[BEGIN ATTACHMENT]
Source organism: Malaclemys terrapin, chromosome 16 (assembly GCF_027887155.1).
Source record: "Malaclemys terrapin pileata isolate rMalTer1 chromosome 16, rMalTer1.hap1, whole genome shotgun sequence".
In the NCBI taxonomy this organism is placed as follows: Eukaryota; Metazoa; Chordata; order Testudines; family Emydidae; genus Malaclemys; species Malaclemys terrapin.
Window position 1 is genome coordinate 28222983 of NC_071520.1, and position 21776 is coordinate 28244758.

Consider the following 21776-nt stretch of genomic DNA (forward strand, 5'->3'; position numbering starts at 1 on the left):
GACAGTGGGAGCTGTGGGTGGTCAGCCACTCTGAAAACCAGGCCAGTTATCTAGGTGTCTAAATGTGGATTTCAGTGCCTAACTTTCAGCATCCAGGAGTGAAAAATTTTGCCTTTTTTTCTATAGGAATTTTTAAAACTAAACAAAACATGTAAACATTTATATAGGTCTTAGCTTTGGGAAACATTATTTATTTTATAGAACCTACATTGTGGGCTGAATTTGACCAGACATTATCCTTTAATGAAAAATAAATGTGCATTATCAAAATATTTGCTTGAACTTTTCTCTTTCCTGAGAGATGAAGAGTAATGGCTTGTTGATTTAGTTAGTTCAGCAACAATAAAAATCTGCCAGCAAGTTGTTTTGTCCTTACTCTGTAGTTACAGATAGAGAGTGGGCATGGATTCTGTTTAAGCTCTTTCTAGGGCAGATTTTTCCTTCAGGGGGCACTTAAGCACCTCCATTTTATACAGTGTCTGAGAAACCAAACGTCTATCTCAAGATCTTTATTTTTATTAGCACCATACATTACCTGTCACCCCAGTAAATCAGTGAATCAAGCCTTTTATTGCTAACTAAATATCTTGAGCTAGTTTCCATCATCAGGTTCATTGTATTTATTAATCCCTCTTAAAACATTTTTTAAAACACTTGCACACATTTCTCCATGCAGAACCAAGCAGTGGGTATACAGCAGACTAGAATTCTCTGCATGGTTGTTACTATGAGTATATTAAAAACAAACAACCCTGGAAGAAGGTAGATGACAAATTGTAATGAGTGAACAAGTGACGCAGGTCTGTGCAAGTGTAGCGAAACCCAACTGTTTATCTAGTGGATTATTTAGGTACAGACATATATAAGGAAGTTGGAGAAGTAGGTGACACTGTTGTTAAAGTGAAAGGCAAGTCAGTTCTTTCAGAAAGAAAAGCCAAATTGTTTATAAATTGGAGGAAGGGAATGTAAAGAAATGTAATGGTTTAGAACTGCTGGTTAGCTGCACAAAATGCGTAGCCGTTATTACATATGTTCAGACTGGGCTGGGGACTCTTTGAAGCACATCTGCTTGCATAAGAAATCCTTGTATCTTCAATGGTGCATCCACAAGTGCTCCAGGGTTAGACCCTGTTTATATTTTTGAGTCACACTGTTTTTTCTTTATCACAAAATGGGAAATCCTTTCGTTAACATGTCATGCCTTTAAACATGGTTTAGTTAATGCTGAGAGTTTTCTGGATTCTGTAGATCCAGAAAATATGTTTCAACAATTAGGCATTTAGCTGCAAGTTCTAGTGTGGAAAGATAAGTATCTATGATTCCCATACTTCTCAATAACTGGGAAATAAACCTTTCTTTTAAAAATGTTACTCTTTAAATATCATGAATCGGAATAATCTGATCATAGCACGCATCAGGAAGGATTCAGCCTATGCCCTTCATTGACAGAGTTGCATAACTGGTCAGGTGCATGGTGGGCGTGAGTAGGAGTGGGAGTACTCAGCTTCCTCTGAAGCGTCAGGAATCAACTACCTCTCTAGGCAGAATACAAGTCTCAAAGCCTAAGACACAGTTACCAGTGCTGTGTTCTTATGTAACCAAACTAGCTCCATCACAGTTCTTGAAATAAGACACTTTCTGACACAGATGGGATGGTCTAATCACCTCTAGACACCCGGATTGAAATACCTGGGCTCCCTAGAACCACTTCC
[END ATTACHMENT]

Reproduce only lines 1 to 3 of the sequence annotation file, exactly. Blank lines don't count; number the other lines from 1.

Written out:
Source organism: Malaclemys terrapin, chromosome 16 (assembly GCF_027887155.1).
Source record: "Malaclemys terrapin pileata isolate rMalTer1 chromosome 16, rMalTer1.hap1, whole genome shotgun sequence".
In the NCBI taxonomy this organism is placed as follows: Eukaryota; Metazoa; Chordata; order Testudines; family Emydidae; genus Malaclemys; species Malaclemys terrapin.